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Minister for Primary Industries Nathan Guy:
'Port of Tauranga is biosecurity hero'The Port of Tauranga has been named one of New Zealand's biosecurity heroes by the Minister for Primary Industries, Nathan Guy.
The port has won the industry category of the New Zealand Biosecurity Awards for its initiative to encourage everyone involved in working around the port to have a better understanding of how to keep out pests.
Biosecurity Operational Excellence at Port of Tauranga was launched last year and stemmed from the 2010 Psa incursion which ravaged the kiwifruit industry.
A target pest for the port has been the brown marmorated stink bug, which liked to hitchhike on containers and had the potential to impact significantly on horticulture sectors. Another risk was cruise passengers disembarking with fresh produce that could be hosting fruit flies.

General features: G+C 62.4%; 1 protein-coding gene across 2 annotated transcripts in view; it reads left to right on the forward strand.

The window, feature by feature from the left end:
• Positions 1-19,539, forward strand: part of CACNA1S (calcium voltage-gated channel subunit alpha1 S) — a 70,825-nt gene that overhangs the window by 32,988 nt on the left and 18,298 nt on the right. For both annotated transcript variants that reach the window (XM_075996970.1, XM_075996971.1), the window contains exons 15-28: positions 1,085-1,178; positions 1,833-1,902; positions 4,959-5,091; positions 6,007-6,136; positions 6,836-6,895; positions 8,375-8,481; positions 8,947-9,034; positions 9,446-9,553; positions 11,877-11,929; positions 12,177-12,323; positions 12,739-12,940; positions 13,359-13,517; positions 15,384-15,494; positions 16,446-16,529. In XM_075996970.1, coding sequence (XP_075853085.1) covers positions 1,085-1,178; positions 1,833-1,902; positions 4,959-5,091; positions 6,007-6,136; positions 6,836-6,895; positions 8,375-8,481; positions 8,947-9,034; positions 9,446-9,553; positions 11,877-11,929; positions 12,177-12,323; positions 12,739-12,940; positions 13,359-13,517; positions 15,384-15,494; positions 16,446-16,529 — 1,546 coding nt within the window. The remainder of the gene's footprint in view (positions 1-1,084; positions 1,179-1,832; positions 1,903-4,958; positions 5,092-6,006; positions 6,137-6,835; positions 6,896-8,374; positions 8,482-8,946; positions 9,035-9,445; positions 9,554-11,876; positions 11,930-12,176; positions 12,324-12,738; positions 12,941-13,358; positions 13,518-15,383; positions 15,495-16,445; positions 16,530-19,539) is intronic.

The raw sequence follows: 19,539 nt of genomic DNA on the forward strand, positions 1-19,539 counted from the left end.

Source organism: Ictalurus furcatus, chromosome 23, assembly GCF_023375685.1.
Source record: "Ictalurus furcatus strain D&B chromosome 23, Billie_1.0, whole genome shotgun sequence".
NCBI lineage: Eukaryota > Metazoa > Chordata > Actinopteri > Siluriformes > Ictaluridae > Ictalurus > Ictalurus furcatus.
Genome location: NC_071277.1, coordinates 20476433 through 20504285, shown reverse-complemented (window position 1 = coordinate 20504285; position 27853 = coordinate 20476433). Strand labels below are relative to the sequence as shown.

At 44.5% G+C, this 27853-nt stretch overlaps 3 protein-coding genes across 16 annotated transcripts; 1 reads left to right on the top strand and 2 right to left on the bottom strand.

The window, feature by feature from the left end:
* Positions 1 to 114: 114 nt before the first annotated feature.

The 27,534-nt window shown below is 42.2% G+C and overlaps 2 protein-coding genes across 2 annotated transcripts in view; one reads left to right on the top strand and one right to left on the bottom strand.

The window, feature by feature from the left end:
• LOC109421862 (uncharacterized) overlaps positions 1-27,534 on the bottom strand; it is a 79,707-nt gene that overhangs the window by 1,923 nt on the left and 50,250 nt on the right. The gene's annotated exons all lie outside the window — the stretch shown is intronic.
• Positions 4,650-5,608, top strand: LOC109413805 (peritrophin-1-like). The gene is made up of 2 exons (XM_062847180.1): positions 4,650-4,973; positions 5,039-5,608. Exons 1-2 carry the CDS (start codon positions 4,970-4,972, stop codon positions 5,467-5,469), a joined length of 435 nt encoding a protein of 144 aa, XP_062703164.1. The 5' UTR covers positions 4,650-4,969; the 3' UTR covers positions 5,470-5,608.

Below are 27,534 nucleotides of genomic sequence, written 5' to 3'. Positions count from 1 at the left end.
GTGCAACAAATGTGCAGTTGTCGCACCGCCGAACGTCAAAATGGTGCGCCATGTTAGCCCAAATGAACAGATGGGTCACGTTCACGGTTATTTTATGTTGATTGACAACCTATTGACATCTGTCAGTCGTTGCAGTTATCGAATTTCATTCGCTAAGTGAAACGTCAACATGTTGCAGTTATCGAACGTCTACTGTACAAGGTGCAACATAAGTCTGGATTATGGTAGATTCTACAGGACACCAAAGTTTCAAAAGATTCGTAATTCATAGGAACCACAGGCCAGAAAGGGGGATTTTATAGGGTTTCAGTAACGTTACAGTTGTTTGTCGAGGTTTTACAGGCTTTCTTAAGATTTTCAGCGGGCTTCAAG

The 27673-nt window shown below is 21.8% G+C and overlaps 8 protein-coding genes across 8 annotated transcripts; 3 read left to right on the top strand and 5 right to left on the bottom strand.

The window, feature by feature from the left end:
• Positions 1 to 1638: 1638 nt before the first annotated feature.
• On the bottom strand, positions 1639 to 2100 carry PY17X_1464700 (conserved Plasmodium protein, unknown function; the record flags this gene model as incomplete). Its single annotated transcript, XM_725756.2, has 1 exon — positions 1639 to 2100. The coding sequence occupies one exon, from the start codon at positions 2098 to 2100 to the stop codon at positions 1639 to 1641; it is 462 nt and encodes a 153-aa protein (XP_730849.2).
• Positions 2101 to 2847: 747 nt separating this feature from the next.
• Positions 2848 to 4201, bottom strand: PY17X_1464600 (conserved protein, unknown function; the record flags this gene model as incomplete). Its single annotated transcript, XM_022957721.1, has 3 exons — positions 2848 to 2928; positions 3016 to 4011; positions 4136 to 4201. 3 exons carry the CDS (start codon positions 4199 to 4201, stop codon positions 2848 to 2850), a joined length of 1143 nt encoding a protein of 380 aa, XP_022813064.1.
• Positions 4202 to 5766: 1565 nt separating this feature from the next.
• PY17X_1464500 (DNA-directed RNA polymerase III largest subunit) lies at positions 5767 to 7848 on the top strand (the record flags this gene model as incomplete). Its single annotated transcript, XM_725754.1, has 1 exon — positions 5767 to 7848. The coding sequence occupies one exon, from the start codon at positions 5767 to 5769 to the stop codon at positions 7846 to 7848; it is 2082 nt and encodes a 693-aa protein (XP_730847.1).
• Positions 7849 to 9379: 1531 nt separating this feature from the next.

Port of Tauranga chief executive Mark Cairns said, by having a heightened awareness of what to look for in day-to-day operations, all staff within the port community could play a part in keeping unwanted pests out of port operations.
Minister Nathan Guy said the winners of the inaugural awards had shown a real commitment to protecting New Zealand.
He said the aim of Biosecurity Excellence was no biosecurity incursions coming through the port.
The Supreme and Government awards winner was the Department of Conservation for its Great White Butterfly Eradication Project. It was the first time an unwanted butterfly population has been eradicated anywhere in the world.
When Biosecurity Excellence was launched in 2016, Mr Guy said it had the potential to be replicated by other ports around New Zealand. It was driven by the port company, Kiwifruit Vine Health, the Ministry for Primary Industries, local government and industry organisations.
The scheme arose from a working group set up in 2014 with the goal to get everyone involved in port activities to have a better understanding of biosecurity risks by supplementing the Ministry's screening and inspection processes.
Kiwifruit Vine Health chief executive Barry O'Neil said at the launch that there were 750 to 1000 people working in and around the port. If they understood what risks to look out for and what needed to happen, it would be a huge addition to the Ministry's inspection process.
Publication date: 8/8/2017
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